Zondervan’s NIV Quickview Bible Review
The NIV Quickview Bible from Zondervan is unique among study Bibles. Rather than being filled with note after note of commentary (which is usually just text), the Quickview Bible provides information in a way that the majority of people learn – visually. The Quickview Bible provides visual snapshots of key passages and stories, providing visual information to go with the Biblical text, making the information more understandable.
- Great visuals
- Plenty of facts
- No references
- No concordance
- 2011 NIV text
- 360 full-color infographics
- 20 in-text maps
- Color-coded sections
- Section headings
- Study helps
- Hard cover with jacket
- 1108 pages
- 9.75 x 6.75 x 1.25
- ISBN: 978-0-310-44230-1
Cover and Binding
This Bible is only available in hard cover (and e-book, but that one doesn’t have a binding). It has a jacket that explanations the purpose of this edition. The cover is a portion of Matthew 5 and the infographic of the Sermon on the Mount. Removing the jacket reveals a shiny blue hard cover that simply says Holy Bible, NIV, and Zondervan. The binding is glued. It feels well-made.
Paper, Text, and Layout
The paper looks and feels like the paper that’s popular in study Bibles today. It does have some show-through. Most of the time it didn’t seem too distracting, especially with all of the graphics covering the pages.
The font looks around an 8-point with 10-point leading (8/10), but that’s just a guess. The font is very modern. The print quality generally looks nice and consistent, and not too dark or too light. There are a few pages where the print is darker than others. The print never fades.
The text is presented in two-column paragraph format. The verse numbers are slightly bolder than the text, making verses easier to find. One of my complaints of paragraph format is find the verses within the paragraph, so having verse numbers bolder than the text is appreciated.
This edition does not have references, but it does have translation notes. The notes appear at the bottom of the page, just under the last verse on the page. Notes are keyed to the text with letters in italics.
I’m a very visual reader. I like charts, grafts, and pictures. This is where the Quickview Bible really shines. There are over 360 infographics that cover the most significant Bible stories and facts. They seem to me very much like high quality Powerpoint slides. The art style is interesting. People are in silhouette and objects like flowers, musical notes, etc. are used to show the point. The graphic might take up a half column, one full column, a portion of two columns, or even a whole page.
Each book of the Bible has a graphic that says “Big Ideas in” and the book name. This graphic shows the main four or five points from the book. There are graphic associated with the points, such as a lion for the book of Daniel and Esther sitting on a throne in silhouette.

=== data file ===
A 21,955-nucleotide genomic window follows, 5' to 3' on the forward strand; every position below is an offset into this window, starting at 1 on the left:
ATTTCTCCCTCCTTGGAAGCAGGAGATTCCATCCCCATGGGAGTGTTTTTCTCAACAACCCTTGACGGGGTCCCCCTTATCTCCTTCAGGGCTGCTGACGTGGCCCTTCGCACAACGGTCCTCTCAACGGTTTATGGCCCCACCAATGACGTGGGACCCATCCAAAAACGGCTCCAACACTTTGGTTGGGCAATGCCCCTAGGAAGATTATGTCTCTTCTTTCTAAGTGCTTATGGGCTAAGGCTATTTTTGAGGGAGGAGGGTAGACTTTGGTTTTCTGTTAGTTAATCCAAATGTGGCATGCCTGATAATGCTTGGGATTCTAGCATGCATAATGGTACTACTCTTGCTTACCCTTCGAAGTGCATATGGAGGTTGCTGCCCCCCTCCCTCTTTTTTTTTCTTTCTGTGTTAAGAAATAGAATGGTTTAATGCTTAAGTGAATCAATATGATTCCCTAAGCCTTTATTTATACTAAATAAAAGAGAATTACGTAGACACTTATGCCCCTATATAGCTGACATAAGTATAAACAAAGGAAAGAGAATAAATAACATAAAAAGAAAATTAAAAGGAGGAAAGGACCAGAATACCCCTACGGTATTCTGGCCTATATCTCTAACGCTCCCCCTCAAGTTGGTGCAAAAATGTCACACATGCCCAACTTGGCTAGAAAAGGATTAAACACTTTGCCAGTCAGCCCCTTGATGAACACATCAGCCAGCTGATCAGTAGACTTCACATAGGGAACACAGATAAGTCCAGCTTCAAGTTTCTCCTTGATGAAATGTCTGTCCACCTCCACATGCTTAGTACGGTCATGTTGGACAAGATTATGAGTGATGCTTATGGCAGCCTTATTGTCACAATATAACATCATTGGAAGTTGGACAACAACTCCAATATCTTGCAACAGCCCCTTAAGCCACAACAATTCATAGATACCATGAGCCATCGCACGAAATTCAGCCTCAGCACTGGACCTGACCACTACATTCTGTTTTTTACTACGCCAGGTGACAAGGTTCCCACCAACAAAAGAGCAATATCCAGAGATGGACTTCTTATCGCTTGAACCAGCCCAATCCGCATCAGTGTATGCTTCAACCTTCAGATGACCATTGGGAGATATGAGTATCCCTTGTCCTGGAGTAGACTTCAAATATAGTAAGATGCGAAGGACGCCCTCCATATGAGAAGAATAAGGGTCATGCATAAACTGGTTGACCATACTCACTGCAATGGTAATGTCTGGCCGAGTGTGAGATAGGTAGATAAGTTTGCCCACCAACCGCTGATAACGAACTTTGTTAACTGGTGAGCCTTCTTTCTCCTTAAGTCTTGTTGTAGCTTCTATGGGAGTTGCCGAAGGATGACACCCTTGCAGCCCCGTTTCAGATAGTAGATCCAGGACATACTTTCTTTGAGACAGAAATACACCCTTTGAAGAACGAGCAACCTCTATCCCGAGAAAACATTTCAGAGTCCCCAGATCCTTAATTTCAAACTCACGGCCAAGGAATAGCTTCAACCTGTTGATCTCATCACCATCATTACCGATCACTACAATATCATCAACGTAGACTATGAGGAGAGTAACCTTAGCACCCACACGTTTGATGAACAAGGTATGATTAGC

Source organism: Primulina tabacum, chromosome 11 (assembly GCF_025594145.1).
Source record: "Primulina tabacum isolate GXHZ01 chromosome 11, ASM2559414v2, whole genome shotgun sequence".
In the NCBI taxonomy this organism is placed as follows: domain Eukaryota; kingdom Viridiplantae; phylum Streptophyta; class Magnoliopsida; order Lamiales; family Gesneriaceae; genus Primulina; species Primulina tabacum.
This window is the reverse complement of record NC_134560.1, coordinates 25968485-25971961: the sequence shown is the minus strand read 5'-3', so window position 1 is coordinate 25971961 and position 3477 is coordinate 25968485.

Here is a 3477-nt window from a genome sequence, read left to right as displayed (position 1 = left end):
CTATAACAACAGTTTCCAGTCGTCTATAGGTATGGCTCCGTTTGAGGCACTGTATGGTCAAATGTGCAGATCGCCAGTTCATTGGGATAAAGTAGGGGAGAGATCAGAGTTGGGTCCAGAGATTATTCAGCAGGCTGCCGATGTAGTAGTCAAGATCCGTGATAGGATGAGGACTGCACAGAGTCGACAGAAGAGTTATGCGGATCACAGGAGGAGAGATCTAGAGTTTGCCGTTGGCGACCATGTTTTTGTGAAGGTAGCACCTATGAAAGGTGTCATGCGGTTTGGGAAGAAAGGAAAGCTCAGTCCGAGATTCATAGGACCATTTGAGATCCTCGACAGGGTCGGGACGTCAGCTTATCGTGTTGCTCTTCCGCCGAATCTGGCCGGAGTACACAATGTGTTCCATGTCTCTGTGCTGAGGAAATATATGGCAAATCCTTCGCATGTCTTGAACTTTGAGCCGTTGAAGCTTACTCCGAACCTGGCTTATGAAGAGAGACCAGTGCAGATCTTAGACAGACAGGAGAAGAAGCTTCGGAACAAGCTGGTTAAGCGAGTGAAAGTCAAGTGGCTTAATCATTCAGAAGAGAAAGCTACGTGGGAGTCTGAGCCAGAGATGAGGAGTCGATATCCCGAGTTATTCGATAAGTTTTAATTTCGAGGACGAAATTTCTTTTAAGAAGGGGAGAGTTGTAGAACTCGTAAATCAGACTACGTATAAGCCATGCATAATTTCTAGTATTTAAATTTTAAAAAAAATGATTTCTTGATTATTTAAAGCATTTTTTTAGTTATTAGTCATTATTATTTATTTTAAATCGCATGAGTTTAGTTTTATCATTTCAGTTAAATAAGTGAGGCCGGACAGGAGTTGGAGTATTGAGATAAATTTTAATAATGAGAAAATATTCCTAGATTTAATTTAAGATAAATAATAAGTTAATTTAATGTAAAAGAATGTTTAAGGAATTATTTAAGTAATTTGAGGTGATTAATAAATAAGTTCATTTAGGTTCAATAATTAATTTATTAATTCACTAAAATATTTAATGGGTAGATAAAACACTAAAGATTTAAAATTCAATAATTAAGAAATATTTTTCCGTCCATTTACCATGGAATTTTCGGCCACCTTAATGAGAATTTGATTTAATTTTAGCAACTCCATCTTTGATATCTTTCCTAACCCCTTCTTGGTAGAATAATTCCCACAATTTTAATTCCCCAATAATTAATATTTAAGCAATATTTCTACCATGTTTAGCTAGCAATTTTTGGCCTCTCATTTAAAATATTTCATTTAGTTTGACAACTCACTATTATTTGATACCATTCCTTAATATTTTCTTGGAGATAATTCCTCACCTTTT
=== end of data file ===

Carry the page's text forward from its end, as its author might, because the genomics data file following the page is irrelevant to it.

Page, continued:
There are plenty of facts, timelines, maps, character comparisons, keywords, sermons, teachings, events, and much more. The art style itself is simple but still very colorful. This keeps the graphics from being too cluttered but they still look great.
The books of the Bible are divided into sections. There is a timeline at the beginning of each section that highlights the books that appear in that section. Each section is color-coded. The color for that section appears at the top of each page, highlighting the book name, chapter and verse numbers, and page number. The chapter and verse numbers are given in a range. On the left page is the first verse that appears and on the right page is the last verse that appears. The chapter numbers and section headings are also in the same color.
There are 14 pages of study helps that also include graphics and charts. They cover basic questions such as why read the Bible, who is God, who is Jesus, what is prayer, etc. There are two indexes: one to all of the maps, and one to all of the infographics. Like all study Bibles, I recommend studying theological topics for yourself rather than just taking someone’s theology at face value. This Bible doesn’t have a lot of theological arguments, but there are a few. Just be careful and do your own study. Just because it’s printed in a study Bible doesn’t make it true. I say this about all study Bibles, so I’m not just picking on this one.
There is also a table of weights and measures. The only thing missing was references, a concordance, and maps at the end (there are maps within the text).
The Quickview Bible from Zondervan is a very visually appealing study Bible. 83% of human understanding comes through visual information. There is a great need for this type of information and this Bible excels in the visuals. The charts, maps, and graphs look great; providing plenty of facts, timelines, character information, and much more. I highly recommend the Quickview Bible from Zondervan.
Zondervan Bibles provided this Bible free for review. I was not required to give a positive review- only an honest review.